In honor of World Food Safety Day in June 2023, the World Health Organization (WHO) held a series of online discussions to share knowledge and spark dialogue about the most pressing food safety issues of our time. Over a four-day period, the WHO brought together a wide array of stakeholders, scientists, and other experts to provide a far-reaching update in food safety news, in keeping with this year’s theme: “food standards save lives.” 

Topics of this year’s discussions included:  

  • The latest updates to the WHO’s Global Strategy on Food Safety 
  • A new publication on genome sequencing 
  • The changing global food safety standards, international emergency response strategies, food fortification, and new techniques for estimating the burden of foodborne illnesses 

While the multi-day program covered many pressing topics, there were some clear themes and trends. Here are the three biggest takeaways from this year’s event: 

1. Chemical exposure in food could pose a bigger public health risk than we know 

The summer of 2023 has been replete with food safety news headlines about chemicals in food, including the presence of PFAS (or per- and polyfluoroalkyl substances) in drinking water, and the discovery of health risks from aspartame. The WHO’s food safety talks were no different, with a discussion by Dr. Lea Sletting Jakobsen, a senior researcher at the National Food Institute, Technical University of Denmark. 

In her presentation, she explored data gaps in the impact that food-associated diseases have on public health. She paid special attention to aflatoxins, a human carcinogen known to cause liver cancer, and dioxins, an industrial byproduct that primarily enters people through food sources. She highlighted how data gaps prevent understanding of how these chemicals can impact health over time (and at what concentrations), what types of risks they pose, and efforts to trace food-associated diseases. Dr. Jakobsen closed her presentation by highlighting how WHO’s Foodborne Disease Burden Epidemiology Reference Group (FERG) is conducting additional research to fill these data gaps and create a framework that streamlines future data collection and analysis. 

2. Accurate foodborne illness estimates are needed to spur political change 

Throughout the weekend, speakers reaffirmed that foodborne illnesses and diseases are preventable and require coordinated international efforts to prevent their spread and mitigate impact. In spite of this, food safety receives relatively little attention across the globe, especially in developing and emerging countries. Creating reliable data about the prevalence of foodborne illnesses, what causes them, and the burdens they create — particularly economically and to healthcare systems — will play a critical role in raising awareness about foodborne illnesses to the public, as well as driving legislative and regulatory action.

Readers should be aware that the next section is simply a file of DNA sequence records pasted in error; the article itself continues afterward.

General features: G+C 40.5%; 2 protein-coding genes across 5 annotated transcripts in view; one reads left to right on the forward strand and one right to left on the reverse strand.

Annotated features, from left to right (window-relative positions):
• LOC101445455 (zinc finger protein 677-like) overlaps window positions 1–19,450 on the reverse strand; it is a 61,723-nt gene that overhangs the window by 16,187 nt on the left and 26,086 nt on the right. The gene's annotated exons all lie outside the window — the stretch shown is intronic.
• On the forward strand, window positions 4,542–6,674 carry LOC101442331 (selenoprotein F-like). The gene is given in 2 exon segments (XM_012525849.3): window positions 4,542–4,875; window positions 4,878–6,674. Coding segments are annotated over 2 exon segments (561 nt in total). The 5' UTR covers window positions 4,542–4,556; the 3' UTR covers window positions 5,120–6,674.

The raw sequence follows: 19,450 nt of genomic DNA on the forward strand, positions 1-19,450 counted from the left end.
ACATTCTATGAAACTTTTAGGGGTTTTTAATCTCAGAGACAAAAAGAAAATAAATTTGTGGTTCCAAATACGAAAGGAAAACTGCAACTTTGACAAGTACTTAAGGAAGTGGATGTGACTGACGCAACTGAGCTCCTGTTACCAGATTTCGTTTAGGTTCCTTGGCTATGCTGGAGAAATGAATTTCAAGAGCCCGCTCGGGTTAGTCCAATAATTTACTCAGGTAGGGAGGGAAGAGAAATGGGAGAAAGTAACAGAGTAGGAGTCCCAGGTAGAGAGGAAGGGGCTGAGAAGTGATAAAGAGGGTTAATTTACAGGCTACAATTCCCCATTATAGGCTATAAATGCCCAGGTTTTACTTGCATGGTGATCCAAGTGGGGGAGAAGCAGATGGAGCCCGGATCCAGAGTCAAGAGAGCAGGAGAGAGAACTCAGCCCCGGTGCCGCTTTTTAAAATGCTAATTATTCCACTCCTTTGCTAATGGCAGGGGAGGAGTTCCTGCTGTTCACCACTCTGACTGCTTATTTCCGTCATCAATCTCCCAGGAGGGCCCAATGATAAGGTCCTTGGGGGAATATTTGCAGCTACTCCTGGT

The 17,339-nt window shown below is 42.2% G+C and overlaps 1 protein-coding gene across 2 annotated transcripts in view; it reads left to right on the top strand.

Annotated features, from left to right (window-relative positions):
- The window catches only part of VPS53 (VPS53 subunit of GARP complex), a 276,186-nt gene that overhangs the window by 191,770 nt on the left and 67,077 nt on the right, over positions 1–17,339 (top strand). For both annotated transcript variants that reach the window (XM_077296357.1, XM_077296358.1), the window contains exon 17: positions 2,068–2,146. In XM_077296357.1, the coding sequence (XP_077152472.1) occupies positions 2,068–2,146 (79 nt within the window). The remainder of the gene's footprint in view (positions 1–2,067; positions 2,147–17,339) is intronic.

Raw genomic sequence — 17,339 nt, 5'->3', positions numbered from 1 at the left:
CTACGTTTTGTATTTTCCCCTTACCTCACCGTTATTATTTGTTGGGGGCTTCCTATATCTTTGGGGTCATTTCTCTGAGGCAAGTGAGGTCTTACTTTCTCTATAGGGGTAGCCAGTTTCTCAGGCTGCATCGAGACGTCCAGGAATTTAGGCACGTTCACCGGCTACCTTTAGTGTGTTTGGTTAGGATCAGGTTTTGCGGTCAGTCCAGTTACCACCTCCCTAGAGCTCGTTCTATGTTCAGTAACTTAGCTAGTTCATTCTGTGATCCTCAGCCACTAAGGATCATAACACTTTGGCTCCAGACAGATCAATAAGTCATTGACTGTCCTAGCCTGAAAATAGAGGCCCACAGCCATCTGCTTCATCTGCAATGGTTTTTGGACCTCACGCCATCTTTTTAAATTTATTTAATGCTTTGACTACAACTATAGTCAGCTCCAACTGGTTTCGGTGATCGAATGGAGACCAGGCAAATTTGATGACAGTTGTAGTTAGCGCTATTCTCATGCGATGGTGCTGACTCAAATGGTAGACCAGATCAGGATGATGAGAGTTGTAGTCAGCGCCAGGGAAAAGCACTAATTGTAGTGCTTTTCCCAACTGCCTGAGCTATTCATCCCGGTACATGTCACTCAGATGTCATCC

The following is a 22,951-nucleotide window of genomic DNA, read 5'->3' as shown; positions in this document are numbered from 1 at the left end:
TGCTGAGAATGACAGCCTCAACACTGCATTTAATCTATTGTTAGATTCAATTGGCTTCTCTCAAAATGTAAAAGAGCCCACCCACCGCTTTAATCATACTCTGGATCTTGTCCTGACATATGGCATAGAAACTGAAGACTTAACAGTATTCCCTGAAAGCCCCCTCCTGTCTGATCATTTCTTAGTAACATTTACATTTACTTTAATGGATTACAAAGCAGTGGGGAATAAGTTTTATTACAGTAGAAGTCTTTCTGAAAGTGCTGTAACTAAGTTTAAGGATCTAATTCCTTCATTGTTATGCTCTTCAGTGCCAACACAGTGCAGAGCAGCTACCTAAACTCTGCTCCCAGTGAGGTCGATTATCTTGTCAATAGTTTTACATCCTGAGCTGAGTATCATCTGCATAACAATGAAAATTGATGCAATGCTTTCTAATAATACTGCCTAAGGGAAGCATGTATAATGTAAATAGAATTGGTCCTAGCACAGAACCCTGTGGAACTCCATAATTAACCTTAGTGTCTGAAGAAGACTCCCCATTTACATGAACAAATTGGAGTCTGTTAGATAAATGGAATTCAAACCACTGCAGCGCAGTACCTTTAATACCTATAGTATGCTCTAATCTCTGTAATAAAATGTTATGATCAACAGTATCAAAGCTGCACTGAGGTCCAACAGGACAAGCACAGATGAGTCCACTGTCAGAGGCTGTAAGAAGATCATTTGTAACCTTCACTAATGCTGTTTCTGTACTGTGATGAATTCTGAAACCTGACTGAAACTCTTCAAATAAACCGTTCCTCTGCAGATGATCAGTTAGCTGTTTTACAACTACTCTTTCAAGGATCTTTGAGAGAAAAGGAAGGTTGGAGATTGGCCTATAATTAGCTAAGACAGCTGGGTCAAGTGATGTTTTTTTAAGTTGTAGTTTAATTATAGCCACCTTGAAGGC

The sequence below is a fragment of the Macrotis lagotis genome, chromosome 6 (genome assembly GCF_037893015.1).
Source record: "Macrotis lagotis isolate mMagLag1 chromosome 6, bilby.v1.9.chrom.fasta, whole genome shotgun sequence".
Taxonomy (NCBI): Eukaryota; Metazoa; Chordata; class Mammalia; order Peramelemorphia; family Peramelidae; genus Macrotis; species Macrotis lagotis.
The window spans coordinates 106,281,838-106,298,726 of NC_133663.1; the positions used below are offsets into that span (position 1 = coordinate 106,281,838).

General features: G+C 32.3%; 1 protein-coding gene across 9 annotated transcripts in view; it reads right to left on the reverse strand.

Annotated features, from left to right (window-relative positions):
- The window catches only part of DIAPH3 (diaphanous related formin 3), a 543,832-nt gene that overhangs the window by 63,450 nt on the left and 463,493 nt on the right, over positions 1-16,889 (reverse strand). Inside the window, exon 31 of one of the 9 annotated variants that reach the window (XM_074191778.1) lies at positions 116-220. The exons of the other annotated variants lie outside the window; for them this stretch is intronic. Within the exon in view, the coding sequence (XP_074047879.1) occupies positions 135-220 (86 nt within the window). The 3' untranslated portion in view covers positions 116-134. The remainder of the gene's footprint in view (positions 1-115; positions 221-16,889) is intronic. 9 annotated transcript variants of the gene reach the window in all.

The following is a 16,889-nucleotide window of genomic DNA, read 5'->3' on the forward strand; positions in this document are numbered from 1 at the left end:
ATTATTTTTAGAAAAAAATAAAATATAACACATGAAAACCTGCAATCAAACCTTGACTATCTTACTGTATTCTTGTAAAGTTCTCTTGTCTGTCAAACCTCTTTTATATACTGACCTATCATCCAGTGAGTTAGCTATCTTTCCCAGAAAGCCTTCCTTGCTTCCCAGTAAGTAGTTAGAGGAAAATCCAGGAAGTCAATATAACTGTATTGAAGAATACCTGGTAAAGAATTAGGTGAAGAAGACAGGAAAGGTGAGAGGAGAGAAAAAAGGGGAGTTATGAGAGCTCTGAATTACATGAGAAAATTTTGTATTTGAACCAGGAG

In one Q&A presentation, Dr. Rob Lake, an expert in food safety risk assessment with more than 35 years of experience, gave an update on WHO’s 2020 mandate to monitor the impact of foodborne illnesses on member states and report their findings. The new report will be completed and made available in 2025, laying the groundwork for a more robust and integrated data collection and monitoring effort moving forward. 

3. Whole genome sequencing is becoming a leading tool in combating foodborne disease 

In a relatively short time, whole genome sequencing (WGS) has already revolutionized the way researchers can track and identify foodborne illnesses. The technology allows users to compare genetic makeup of different strains of bacteria to determine how they’re related, identifying genetic markers that serve as “fingerprints” to help trace the source of an outbreak. 

As WGS technology proliferates and becomes more cost effective, it will enable more detailed surveillance of foodborne illness outbreaks and faster responses to protect public health. It may even play a larger role in food safety crisis responses in developing countries and enable them to build food safety and public health systems more quickly and affordably. 

Food safety is evolving rapidly in the new decade. The WHO’s talks provided much-needed insight into the current landscape, as well as where the industry is moving. Want to stay up to date on the latest food safety news? Sign up for the AIB International newsletter here.

Back to Blog